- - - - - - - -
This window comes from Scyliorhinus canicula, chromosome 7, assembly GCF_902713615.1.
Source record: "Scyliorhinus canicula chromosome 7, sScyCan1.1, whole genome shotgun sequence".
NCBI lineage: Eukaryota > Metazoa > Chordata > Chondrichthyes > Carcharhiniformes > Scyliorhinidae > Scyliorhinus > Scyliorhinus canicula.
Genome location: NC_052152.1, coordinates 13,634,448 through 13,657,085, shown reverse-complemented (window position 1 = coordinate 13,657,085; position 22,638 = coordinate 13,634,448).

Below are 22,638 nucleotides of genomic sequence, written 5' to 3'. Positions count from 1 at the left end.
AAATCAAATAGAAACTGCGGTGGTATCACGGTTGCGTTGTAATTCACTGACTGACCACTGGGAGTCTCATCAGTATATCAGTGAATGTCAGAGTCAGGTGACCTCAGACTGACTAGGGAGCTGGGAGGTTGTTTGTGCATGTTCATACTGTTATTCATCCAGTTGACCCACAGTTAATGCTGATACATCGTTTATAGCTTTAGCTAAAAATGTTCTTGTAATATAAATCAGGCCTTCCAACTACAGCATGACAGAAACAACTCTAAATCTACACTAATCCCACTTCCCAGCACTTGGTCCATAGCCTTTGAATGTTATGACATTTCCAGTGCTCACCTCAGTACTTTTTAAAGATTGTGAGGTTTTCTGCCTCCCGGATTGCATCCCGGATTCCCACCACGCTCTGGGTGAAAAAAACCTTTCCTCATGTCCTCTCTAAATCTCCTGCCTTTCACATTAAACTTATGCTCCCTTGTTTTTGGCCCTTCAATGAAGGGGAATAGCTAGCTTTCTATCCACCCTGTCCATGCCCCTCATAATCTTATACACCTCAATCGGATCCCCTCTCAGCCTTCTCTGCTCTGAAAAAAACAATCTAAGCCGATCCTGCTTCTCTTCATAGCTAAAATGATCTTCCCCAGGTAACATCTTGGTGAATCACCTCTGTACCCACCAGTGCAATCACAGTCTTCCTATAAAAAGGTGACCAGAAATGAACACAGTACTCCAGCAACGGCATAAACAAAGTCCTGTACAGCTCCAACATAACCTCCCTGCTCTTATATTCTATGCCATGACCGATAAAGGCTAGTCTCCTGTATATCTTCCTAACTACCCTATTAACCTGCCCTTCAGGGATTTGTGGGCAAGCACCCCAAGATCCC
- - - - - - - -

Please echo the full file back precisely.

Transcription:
This window comes from Scyliorhinus canicula, chromosome 7, assembly GCF_902713615.1.
Source record: "Scyliorhinus canicula chromosome 7, sScyCan1.1, whole genome shotgun sequence".
NCBI lineage: Eukaryota > Metazoa > Chordata > Chondrichthyes > Carcharhiniformes > Scyliorhinidae > Scyliorhinus > Scyliorhinus canicula.
Genome location: NC_052152.1, coordinates 13,634,448 through 13,657,085, shown reverse-complemented (window position 1 = coordinate 13,657,085; position 22,638 = coordinate 13,634,448).

Below are 22,638 nucleotides of genomic sequence, written 5' to 3'. Positions count from 1 at the left end.
AAATCAAATAGAAACTGCGGTGGTATCACGGTTGCGTTGTAATTCACTGACTGACCACTGGGAGTCTCATCAGTATATCAGTGAATGTCAGAGTCAGGTGACCTCAGACTGACTAGGGAGCTGGGAGGTTGTTTGTGCATGTTCATACTGTTATTCATCCAGTTGACCCACAGTTAATGCTGATACATCGTTTATAGCTTTAGCTAAAAATGTTCTTGTAATATAAATCAGGCCTTCCAACTACAGCATGACAGAAACAACTCTAAATCTACACTAATCCCACTTCCCAGCACTTGGTCCATAGCCTTTGAATGTTATGACATTTCCAGTGCTCACCTCAGTACTTTTTAAAGATTGTGAGGTTTTCTGCCTCCCGGATTGCATCCCGGATTCCCACCACGCTCTGGGTGAAAAAAACCTTTCCTCATGTCCTCTCTAAATCTCCTGCCTTTCACATTAAACTTATGCTCCCTTGTTTTTGGCCCTTCAATGAAGGGGAATAGCTAGCTTTCTATCCACCCTGTCCATGCCCCTCATAATCTTATACACCTCAATCGGATCCCCTCTCAGCCTTCTCTGCTCTGAAAAAAACAATCTAAGCCGATCCTGCTTCTCTTCATAGCTAAAATGATCTTCCCCAGGTAACATCTTGGTGAATCACCTCTGTACCCACCAGTGCAATCACAGTCTTCCTATAAAAAGGTGACCAGAAATGAACACAGTACTCCAGCAACGGCATAAACAAAGTCCTGTACAGCTCCAACATAACCTCCCTGCTCTTATATTCTATGCCATGACCGATAAAGGCTAGTCTCCTGTATATCTTCCTAACTACCCTATTAACCTGCCCTTCAGGGATTTGTGGGCAAGCACCCCAAGATCCC